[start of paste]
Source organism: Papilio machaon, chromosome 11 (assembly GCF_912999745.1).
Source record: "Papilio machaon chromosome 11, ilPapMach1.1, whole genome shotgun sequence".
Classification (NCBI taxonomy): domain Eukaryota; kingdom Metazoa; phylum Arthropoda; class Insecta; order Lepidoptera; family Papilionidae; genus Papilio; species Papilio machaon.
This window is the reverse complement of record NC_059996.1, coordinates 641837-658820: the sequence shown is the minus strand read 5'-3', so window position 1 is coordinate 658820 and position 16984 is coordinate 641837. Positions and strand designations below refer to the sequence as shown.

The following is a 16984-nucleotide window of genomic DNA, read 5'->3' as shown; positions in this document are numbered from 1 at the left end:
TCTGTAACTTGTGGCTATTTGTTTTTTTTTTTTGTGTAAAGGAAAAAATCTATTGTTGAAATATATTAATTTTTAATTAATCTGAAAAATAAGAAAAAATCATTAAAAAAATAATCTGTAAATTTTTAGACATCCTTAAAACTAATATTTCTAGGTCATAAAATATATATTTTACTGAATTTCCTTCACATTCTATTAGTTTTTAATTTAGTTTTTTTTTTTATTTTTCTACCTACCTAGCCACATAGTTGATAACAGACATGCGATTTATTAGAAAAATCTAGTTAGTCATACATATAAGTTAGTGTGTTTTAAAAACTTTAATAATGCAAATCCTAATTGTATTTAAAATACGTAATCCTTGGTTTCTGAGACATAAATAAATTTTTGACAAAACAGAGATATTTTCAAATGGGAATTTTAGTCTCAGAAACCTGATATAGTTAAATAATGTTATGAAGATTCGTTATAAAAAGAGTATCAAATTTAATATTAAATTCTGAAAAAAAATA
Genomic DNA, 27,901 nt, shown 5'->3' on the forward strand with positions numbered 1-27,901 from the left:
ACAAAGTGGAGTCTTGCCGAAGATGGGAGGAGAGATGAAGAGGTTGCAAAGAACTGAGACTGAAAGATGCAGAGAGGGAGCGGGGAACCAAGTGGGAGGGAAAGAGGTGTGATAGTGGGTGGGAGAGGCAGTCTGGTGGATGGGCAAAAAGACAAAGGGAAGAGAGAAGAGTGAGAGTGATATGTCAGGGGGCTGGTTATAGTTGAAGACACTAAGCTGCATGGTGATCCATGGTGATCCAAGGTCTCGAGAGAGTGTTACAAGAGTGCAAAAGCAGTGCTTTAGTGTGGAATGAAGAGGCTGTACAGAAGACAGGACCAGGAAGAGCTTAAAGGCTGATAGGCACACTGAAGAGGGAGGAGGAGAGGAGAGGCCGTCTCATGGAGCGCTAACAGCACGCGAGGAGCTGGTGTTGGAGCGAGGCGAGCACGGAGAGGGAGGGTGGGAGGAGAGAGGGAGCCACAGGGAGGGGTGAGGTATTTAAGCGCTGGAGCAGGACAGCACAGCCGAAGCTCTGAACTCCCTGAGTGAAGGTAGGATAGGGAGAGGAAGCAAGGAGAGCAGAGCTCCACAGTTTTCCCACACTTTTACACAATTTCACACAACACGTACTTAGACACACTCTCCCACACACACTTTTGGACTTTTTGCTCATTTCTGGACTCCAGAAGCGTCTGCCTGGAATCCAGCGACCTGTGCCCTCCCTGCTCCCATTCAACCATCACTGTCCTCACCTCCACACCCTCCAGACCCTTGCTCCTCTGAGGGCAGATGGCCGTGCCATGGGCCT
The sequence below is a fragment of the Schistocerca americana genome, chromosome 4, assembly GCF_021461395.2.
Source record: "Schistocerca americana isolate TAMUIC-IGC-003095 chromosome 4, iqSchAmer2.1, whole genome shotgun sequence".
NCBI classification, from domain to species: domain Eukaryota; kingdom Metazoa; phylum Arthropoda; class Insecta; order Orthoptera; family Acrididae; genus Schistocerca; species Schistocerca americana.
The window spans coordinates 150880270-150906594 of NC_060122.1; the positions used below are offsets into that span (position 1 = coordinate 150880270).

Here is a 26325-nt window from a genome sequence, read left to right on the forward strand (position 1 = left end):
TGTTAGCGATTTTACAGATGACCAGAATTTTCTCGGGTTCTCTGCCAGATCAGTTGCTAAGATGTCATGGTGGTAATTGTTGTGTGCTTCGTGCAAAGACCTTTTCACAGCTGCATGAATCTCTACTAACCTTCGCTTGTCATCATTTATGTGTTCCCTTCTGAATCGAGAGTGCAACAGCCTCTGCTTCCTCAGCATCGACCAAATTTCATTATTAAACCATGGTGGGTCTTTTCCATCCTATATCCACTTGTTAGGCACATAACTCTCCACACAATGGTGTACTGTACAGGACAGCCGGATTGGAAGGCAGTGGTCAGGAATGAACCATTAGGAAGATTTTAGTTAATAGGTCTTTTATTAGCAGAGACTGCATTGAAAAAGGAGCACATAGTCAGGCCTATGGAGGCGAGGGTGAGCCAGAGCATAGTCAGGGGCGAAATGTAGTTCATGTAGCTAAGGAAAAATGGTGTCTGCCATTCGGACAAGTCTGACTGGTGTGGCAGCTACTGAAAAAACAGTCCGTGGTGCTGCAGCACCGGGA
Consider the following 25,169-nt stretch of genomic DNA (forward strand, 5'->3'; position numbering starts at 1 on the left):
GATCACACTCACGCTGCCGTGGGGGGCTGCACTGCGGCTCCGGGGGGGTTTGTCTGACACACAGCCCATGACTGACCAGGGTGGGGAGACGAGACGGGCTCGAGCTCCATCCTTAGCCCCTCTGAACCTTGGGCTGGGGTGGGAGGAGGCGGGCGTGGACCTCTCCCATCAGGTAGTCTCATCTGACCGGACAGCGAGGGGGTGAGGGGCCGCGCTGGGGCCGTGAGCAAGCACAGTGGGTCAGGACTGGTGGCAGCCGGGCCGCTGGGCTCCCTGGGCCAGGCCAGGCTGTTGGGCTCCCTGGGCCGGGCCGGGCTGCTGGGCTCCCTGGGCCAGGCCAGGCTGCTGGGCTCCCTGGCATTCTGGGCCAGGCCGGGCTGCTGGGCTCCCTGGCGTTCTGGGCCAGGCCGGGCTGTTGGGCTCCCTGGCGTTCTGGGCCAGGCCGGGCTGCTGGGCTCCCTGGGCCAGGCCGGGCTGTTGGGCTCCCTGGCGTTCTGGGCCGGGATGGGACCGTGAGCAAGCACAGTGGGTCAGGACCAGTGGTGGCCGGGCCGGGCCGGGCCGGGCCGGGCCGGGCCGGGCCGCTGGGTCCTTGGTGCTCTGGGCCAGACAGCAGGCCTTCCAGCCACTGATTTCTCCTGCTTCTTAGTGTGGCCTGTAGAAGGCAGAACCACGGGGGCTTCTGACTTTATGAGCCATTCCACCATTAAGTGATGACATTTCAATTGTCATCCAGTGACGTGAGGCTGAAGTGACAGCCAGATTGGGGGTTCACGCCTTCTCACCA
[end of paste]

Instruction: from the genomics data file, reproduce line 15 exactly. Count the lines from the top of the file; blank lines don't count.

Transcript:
Consider the following 25,169-nt stretch of genomic DNA (forward strand, 5'->3'; position numbering starts at 1 on the left):